Vice head of the Domestic Market Department under the Ministry of Industry and Trade Nguyen Tran Nam said local retailers, with their deep understanding of local residents' consumption habits, could well compete with foreign rivals in the domestic market if they could get more state support in term of obtaining retail space, reasonable interest rates, and an improved human resource pool. 

Some local retailers have been very successful in the integrating market. Co.opmart is an example, as it is the largest domestic retailer with 61 supermarkets and 55 foodstuff stores nationwide. It hopes to take the total number to 100 over the next two years.

Vinatexmart, another major retailer, has 81 supermarkets and clothing stores. Opening outlets is one way of being competitive, but more needs to be done, said Vinatexmart deputy head Tran Thanh Nhan.

Foreign enterprises have advantages over their local rivals like management and logistics experience, he said.

But realizing this, local players like Vinatexmart, Co.opmart, and Citimart have been working on improving operations including customer service, he added.

"Different companies have different development strategies. We bring consumers products with reliable origins, quality and reasonable prices. We also pay attention to opening outlets at good locations. Thus, we believe that we can compete well in the market."

Minnows vs. big fish

Many major foreign retailers with famous brand names like Big C, Metro, Lotte have broken into Vietnam with a bang. Their turnovers are 20-30 times higher that of local firms, according to the Ministry and Industry and Trade.

Pham Quoc Manh, vice general director of retailer Phu Thai, said after Vietnam fully opens the retail market, local businesses will have to face off against even more foreign rivals with comparatively unlimited financial capacities.

"There are not any local retailers with a capital of $100 million upwards. Meanwhile, the profit of WalMart reaches more than $1 billion in a quarter," he said. "Local businesses will not be able to develop in such a competitive market unless they cooperate together, and have reasonable business strategies."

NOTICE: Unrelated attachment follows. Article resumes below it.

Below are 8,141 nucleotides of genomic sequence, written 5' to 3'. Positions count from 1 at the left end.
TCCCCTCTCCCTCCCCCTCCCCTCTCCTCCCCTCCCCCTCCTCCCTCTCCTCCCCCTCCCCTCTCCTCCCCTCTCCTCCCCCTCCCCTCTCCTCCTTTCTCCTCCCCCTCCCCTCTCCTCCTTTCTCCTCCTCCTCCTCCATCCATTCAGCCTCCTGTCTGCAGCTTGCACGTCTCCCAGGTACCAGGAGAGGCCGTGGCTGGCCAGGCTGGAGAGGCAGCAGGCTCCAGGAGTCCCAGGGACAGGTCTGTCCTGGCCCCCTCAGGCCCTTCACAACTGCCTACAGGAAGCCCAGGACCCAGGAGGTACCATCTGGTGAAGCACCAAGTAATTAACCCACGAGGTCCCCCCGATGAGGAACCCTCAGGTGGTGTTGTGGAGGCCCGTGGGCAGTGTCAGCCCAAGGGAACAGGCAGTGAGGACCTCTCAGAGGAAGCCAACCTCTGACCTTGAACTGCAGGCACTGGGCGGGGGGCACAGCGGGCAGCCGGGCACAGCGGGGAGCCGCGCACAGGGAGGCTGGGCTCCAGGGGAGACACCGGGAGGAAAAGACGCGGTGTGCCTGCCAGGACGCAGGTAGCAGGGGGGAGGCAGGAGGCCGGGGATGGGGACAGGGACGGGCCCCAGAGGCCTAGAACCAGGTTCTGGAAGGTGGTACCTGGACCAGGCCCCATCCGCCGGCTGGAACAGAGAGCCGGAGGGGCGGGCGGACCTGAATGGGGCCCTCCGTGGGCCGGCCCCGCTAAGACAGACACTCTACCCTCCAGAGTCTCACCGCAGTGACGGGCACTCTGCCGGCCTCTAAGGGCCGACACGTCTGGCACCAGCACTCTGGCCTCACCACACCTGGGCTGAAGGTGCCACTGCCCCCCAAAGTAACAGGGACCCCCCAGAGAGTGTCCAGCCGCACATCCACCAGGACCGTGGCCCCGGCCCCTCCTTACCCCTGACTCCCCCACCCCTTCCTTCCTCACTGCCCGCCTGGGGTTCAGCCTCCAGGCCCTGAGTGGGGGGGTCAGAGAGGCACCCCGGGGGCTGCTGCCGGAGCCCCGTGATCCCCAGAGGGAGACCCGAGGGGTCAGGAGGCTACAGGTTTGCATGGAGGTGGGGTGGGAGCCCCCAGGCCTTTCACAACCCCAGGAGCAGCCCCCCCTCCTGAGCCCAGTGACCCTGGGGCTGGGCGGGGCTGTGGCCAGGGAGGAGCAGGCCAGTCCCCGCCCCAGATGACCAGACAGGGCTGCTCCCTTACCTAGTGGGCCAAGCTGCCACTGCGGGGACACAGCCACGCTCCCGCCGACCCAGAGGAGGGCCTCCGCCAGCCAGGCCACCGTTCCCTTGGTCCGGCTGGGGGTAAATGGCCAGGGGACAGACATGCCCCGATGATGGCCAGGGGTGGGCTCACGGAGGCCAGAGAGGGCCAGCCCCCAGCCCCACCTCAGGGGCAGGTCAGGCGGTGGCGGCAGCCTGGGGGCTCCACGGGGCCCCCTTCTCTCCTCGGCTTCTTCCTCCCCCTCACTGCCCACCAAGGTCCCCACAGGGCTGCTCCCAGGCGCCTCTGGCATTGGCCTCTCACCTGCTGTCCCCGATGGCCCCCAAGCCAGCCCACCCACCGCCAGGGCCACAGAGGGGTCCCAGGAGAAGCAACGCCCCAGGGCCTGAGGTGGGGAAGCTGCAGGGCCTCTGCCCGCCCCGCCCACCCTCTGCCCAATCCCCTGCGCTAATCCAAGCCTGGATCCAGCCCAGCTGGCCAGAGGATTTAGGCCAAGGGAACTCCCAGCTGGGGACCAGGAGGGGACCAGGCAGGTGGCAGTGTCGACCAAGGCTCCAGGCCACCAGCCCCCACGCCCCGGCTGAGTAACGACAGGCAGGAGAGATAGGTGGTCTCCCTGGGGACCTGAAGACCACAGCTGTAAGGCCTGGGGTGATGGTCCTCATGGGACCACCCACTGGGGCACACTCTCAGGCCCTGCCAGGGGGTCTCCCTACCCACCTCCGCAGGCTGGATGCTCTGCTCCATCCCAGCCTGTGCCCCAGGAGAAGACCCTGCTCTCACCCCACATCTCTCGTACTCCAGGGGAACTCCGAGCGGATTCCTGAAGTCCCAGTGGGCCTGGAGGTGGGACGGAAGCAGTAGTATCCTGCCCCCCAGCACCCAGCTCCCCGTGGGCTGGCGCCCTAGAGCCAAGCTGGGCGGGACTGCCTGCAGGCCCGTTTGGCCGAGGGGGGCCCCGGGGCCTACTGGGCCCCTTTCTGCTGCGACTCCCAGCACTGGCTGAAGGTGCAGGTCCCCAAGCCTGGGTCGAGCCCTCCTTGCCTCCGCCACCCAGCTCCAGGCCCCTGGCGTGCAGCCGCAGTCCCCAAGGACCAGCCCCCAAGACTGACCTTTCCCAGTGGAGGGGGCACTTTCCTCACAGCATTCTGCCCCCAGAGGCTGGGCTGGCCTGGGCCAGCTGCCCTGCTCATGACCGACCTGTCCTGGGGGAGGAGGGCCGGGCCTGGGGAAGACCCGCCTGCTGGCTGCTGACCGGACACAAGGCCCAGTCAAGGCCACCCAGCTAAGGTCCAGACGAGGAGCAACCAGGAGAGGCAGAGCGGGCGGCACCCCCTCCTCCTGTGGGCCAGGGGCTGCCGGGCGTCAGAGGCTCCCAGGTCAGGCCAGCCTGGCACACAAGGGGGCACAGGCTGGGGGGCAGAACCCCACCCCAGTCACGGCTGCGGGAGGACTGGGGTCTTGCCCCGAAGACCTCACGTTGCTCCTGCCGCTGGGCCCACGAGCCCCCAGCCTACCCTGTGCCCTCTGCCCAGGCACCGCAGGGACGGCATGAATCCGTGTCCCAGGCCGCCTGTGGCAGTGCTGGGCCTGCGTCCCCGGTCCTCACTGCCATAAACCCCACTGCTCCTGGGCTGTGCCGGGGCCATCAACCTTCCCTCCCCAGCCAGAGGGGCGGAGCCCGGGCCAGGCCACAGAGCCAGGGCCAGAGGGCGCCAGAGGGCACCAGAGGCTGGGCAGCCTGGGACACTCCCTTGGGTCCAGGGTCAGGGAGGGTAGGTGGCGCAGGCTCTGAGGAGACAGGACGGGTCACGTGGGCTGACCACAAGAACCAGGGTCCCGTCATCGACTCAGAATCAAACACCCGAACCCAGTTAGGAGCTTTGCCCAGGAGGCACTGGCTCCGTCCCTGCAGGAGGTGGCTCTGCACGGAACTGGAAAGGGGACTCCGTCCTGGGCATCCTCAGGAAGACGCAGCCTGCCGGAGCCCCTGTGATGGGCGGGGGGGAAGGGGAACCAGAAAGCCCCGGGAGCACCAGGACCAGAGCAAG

Loan from AVR said difficulties in renting retail spaces could make local business less competitive than foreign competitors.

Many local firms have been beaten to prime sites for outlets by foreign competitors because they lack the financial capacity as well as experience in negotiating, she said.

High rent for retail space is also one of barriers to local companies with weak financial capacity. Spending on renting retail space often accounts for 30-40 percent of retailers' total investment.  

Co.opmart, one of the biggest local retailers, has failed to expand its outlets in northern region over the past three years because of high rents, said a representative from the company. It now has only one outlet in Hanoi.

"Local businesses could increase their competitiveness only when the state helps them solve difficulties in renting retail spaces," Loan said. "The government should offer incentives to local retailers, by handing them over land, or renting them land to develop outlets."

Agreeing with Loan, Nam of the Domestic Market Department said state support to local retailers in renting land and getting loans at reasonable interest rates would be quite necessary.

But the firms should also focus more on improving their services to increase their competitiveness, he added.

Retail sales grew 16 percent in 2012 to VND2,319 trillion ($111.36 billion), compared to 20-25 percent in previous years, according to General Statistics Office.